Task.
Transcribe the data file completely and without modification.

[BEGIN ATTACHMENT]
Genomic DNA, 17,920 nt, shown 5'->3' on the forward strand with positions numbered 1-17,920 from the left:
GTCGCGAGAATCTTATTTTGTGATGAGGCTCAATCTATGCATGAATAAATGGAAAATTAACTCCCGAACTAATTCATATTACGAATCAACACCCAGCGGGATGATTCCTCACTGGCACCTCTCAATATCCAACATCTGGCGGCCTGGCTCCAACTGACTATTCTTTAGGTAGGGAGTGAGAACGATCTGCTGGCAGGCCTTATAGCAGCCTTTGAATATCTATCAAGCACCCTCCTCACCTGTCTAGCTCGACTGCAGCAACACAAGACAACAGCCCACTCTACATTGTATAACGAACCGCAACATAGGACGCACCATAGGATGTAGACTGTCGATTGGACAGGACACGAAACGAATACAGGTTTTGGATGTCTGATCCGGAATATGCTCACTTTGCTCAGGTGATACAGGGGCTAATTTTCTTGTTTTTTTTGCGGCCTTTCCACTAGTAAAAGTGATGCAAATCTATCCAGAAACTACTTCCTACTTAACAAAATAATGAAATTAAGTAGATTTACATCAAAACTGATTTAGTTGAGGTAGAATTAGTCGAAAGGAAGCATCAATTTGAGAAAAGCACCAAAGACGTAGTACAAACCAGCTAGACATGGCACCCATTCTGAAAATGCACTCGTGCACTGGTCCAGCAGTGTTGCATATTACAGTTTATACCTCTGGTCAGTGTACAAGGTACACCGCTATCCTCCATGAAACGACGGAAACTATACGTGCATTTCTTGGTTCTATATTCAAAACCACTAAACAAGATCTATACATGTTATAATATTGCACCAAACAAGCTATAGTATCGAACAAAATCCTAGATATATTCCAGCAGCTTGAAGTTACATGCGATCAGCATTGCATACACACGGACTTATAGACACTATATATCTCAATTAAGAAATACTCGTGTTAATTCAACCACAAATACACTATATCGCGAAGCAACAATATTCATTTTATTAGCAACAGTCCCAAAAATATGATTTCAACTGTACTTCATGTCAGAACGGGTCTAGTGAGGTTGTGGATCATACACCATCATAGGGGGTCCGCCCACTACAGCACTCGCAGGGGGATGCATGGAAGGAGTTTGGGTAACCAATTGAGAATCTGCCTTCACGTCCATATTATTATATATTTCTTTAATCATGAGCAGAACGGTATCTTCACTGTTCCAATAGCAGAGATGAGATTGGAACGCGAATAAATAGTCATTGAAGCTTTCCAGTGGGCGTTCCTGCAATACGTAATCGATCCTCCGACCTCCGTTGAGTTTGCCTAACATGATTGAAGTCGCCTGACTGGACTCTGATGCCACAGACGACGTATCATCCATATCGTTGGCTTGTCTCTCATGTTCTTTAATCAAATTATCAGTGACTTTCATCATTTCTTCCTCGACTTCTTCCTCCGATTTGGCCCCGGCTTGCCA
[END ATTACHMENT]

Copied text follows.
Genomic DNA, 17,920 nt, shown 5'->3' on the forward strand with positions numbered 1-17,920 from the left:
GTCGCGAGAATCTTATTTTGTGATGAGGCTCAATCTATGCATGAATAAATGGAAAATTAACTCCCGAACTAATTCATATTACGAATCAACACCCAGCGGGATGATTCCTCACTGGCACCTCTCAATATCCAACATCTGGCGGCCTGGCTCCAACTGACTATTCTTTAGGTAGGGAGTGAGAACGATCTGCTGGCAGGCCTTATAGCAGCCTTTGAATATCTATCAAGCACCCTCCTCACCTGTCTAGCTCGACTGCAGCAACACAAGACAACAGCCCACTCTACATTGTATAACGAACCGCAACATAGGACGCACCATAGGATGTAGACTGTCGATTGGACAGGACACGAAACGAATACAGGTTTTGGATGTCTGATCCGGAATATGCTCACTTTGCTCAGGTGATACAGGGGCTAATTTTCTTGTTTTTTTTGCGGCCTTTCCACTAGTAAAAGTGATGCAAATCTATCCAGAAACTACTTCCTACTTAACAAAATAATGAAATTAAGTAGATTTACATCAAAACTGATTTAGTTGAGGTAGAATTAGTCGAAAGGAAGCATCAATTTGAGAAAAGCACCAAAGACGTAGTACAAACCAGCTAGACATGGCACCCATTCTGAAAATGCACTCGTGCACTGGTCCAGCAGTGTTGCATATTACAGTTTATACCTCTGGTCAGTGTACAAGGTACACCGCTATCCTCCATGAAACGACGGAAACTATACGTGCATTTCTTGGTTCTATATTCAAAACCACTAAACAAGATCTATACATGTTATAATATTGCACCAAACAAGCTATAGTATCGAACAAAATCCTAGATATATTCCAGCAGCTTGAAGTTACATGCGATCAGCATTGCATACACACGGACTTATAGACACTATATATCTCAATTAAGAAATACTCGTGTTAATTCAACCACAAATACACTATATCGCGAAGCAACAATATTCATTTTATTAGCAACAGTCCCAAAAATATGATTTCAACTGTACTTCATGTCAGAACGGGTCTAGTGAGGTTGTGGATCATACACCATCATAGGGGGTCCGCCCACTACAGCACTCGCAGGGGGATGCATGGAAGGAGTTTGGGTAACCAATTGAGAATCTGCCTTCACGTCCATATTATTATATATTTCTTTAATCATGAGCAGAACGGTATCTTCACTGTTCCAATAGCAGAGATGAGATTGGAACGCGAATAAATAGTCATTGAAGCTTTCCAGTGGGCGTTCCTGCAATACGTAATCGATCCTCCGACCTCCGTTGAGTTTGCCTAACATGATTGAAGTCGCCTGACTGGACTCTGATGCCACAGACGACGTATCATCCATATCGTTGGCTTGTCTCTCATGTTCTTTAATCAAATTATCAGTGACTTTCATCATTTCTTCCTCGACTTCTTCCTCCGATTTGGCCCCGGCTTGCCA